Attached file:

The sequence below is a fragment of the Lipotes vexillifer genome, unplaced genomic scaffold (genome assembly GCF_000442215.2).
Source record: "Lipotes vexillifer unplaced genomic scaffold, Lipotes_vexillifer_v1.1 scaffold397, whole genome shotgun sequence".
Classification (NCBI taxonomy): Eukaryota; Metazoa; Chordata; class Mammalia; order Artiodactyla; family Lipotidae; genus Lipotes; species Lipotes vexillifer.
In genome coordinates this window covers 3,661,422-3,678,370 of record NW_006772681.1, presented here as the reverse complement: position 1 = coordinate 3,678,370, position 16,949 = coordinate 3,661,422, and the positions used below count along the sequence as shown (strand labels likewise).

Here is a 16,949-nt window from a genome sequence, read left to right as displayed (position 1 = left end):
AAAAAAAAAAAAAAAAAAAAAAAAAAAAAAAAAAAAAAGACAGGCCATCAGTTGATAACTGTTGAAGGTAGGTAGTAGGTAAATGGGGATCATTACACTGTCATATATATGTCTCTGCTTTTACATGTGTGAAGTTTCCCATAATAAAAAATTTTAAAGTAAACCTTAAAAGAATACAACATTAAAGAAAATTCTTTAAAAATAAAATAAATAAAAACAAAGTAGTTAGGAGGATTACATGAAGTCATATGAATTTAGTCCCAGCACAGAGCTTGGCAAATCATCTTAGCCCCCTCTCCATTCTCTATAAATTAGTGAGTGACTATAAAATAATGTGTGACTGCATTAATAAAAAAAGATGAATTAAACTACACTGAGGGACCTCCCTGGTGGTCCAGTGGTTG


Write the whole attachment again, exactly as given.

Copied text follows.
The sequence below is a fragment of the Lipotes vexillifer genome, unplaced genomic scaffold (genome assembly GCF_000442215.2).
Source record: "Lipotes vexillifer unplaced genomic scaffold, Lipotes_vexillifer_v1.1 scaffold397, whole genome shotgun sequence".
Classification (NCBI taxonomy): Eukaryota; Metazoa; Chordata; class Mammalia; order Artiodactyla; family Lipotidae; genus Lipotes; species Lipotes vexillifer.
In genome coordinates this window covers 3,661,422-3,678,370 of record NW_006772681.1, presented here as the reverse complement: position 1 = coordinate 3,678,370, position 16,949 = coordinate 3,661,422, and the positions used below count along the sequence as shown (strand labels likewise).

Here is a 16,949-nt window from a genome sequence, read left to right as displayed (position 1 = left end):
AAAAAAAAAAAAAAAAAAAAAAAAAAAAAAAAAAAAAAGACAGGCCATCAGTTGATAACTGTTGAAGGTAGGTAGTAGGTAAATGGGGATCATTACACTGTCATATATATGTCTCTGCTTTTACATGTGTGAAGTTTCCCATAATAAAAAATTTTAAAGTAAACCTTAAAAGAATACAACATTAAAGAAAATTCTTTAAAAATAAAATAAATAAAAACAAAGTAGTTAGGAGGATTACATGAAGTCATATGAATTTAGTCCCAGCACAGAGCTTGGCAAATCATCTTAGCCCCCTCTCCATTCTCTATAAATTAGTGAGTGACTATAAAATAATGTGTGACTGCATTAATAAAAAAAGATGAATTAAACTACACTGAGGGACCTCCCTGGTGGTCCAGTGGTTG